Pyrite is a conductive metallic mineral that may occur in many different sedimentary rocks. It can reduce measured resistivity, thus increasing apparent water saturation. The conductive metallic current path is in parallel with the ionic water conductive path. As a result, a correction to the measured resistivity can be made by solving the parallel resistivity circuit.

Although the math is simple, the parameters needed are not well known. The two critical elements are the volume of pyrite and the effective resistivity of pyrite. Pyrite volume can be found from a two or three mineral model, calibrated by thin section point counts or X-ray diffraction data.

The resistivity of pyrite varies with the frequency of the logging tool measurement system. Laterologs measure resistivity at less than 100 Hz, induction logs at 20 KHz, and LWD tools at 2 MHz. Higher frequency tools record lower resistivity than low frequency tools for the same concentration of pyrite. The variation in resistivity is caused by the fact that pyrite is a semiconductor, not a metallic conductor. It is nature's original transistor, and formed the main sensing component in early radios.

Typical resistivity of pyrite is in the range of 0.1 to 1.0 ohm-m; 0.5 ohm-m seems to work reasonably well. The effect of pyrite is most noticeable when RW is moderately high and less noticeable when RW is very low.

The math is easiest when conductivity is used instead of resistivity:
     1: CONDpyr = 1000 / RESpyr    
     2: CONDcorr = 1000 / RESD - CONDpyr * Vpyr
     3: RESDcorr = 1000 / CONDcorr

The corrected resistivity can be plotted versus depth, along  with the original log. Corrected water saturation will always be lower or equal to the original Sw. If CONDcorr goes negative, lower Vpyr or raise RESpyr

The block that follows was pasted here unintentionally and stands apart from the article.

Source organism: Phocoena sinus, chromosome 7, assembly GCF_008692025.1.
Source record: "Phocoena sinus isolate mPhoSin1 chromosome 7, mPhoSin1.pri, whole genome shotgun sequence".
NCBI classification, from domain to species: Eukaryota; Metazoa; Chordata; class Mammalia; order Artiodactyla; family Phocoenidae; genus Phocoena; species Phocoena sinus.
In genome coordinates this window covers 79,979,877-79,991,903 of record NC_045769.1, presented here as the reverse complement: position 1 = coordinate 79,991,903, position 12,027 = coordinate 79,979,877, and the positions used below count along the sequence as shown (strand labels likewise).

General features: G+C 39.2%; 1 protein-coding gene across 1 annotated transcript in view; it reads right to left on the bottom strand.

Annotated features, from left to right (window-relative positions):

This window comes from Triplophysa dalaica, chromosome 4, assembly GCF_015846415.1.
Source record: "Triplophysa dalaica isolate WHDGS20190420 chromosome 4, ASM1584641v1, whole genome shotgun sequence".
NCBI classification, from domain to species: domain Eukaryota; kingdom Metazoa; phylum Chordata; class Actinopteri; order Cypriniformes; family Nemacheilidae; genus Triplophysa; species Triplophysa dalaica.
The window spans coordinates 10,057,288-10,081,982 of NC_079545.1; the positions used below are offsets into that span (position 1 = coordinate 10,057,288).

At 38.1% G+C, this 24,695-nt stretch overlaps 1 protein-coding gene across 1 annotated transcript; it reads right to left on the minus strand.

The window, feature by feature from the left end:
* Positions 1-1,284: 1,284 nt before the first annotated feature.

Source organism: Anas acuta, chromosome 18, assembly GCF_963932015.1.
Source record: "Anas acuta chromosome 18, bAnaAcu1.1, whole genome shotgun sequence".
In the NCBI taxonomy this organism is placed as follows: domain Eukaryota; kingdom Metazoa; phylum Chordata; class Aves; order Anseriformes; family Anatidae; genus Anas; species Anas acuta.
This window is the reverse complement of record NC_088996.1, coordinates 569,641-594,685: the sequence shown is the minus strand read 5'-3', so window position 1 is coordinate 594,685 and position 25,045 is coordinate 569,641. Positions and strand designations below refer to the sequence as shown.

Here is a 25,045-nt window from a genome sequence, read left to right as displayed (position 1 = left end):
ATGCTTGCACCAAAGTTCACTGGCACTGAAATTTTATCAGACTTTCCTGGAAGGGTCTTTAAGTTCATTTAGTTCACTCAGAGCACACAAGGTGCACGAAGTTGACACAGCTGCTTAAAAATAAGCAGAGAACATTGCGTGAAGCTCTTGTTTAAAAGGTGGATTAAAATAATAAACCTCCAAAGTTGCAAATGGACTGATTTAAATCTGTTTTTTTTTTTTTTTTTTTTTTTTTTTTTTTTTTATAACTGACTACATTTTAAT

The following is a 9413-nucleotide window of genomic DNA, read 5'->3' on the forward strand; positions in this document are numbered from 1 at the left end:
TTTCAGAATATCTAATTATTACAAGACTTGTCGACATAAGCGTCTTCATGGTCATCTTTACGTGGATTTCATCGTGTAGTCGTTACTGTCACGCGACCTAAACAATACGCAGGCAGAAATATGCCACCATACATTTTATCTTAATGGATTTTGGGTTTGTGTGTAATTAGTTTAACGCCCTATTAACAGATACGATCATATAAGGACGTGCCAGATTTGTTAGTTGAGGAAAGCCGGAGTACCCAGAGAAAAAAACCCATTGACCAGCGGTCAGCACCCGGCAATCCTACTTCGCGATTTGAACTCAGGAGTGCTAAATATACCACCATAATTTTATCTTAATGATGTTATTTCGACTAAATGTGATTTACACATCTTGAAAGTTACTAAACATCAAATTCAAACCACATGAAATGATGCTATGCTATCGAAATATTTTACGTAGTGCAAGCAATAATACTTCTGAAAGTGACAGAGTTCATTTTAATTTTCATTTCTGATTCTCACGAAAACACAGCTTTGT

Modeling the Effect of Pyrite
It is often instructive to model the effects of pyrite to see what happens to the resistivity and  water saturation. The method below is aided by a spreadsheet, shown later on this ppage.

Step 1: Model resistivity of water and hydrocarbon zones with no pyrite, using PHIe  from log analysis of the recorded log data, with Sw from capillary pressure or common sense:
     1: Ro = A * RW / (PHIe ^ M)
     2: Rt = (A * RW / (PHIe ^ M)) / (Sw ^ N)

Step 2: Convert these to conductivity
     3: Co = 1000 / Ro
     4: Ct = 1000 / Rt

Step 3: Model conductivity of pyrite and solve for resistivity of water+pyrite and hydrocarbon+pyrite, using parallel circuit theory:
     5: Cpyr = 1000 / Rpyr * Vpyr
     6: Cwet = Co + Cpyr
     7: Chyd = Ct + Cpyr

Step 4: Convert conductivity to resistivity:
     8: Rwet = 1000/ Cwet
     9: Rhyd = 1000 / Chyd
Compare these resistivities to the original Ro and Rt to see the effect of pyrite.

Step 5: To correct an existing log analysis, calculate uncorrected and corrected water saturation:
     10: SwUnCorr = ((A * RW / ((PHIe ^ M) * RESD)) ^ (1/N))
     11: Cpyr = 1000 / Rpyr * Vpyr
     12: CONDcorr = 1000 / RESD - Cpyr
     13: SwCorr = ((A * RW / ((PHIe ^ M) * 1000 / CONDcorr)) ^ (1/N))
Compare SwUnCorr and SwCorr to see the effect of pyrite.

The corrected resistivity can be plotted versus depth, along  with the original log.
Corrected water saturation will always be lower or equal to the original Sw.
If CONDcorr goes negative, lower Vpyr or raise Rpyr

    Rpyr is in the range 0.1 to 1.0 ohm-m, default 0.5.
    Vpyr is usually in the range 0.00 to 0.08, default 0.03

"META/PYR" SPREADSHEET -- Modeling Pyrite Effect on Resistivity Logs
This spreadsheet models the effects of pyrite on resistivity and saturation values. The model can be used to assess the effect of varying pyrite quantity, pyrite resistivity, water resistivity, and porosity.

 Model Effects of Pyrite on Resistivity and Saturation.

Sample of "META/PYR" Spreadsheet used for modeling the effect of pyrite on resistivity.

Resistivity -  Saturation in Laminated Reservoirs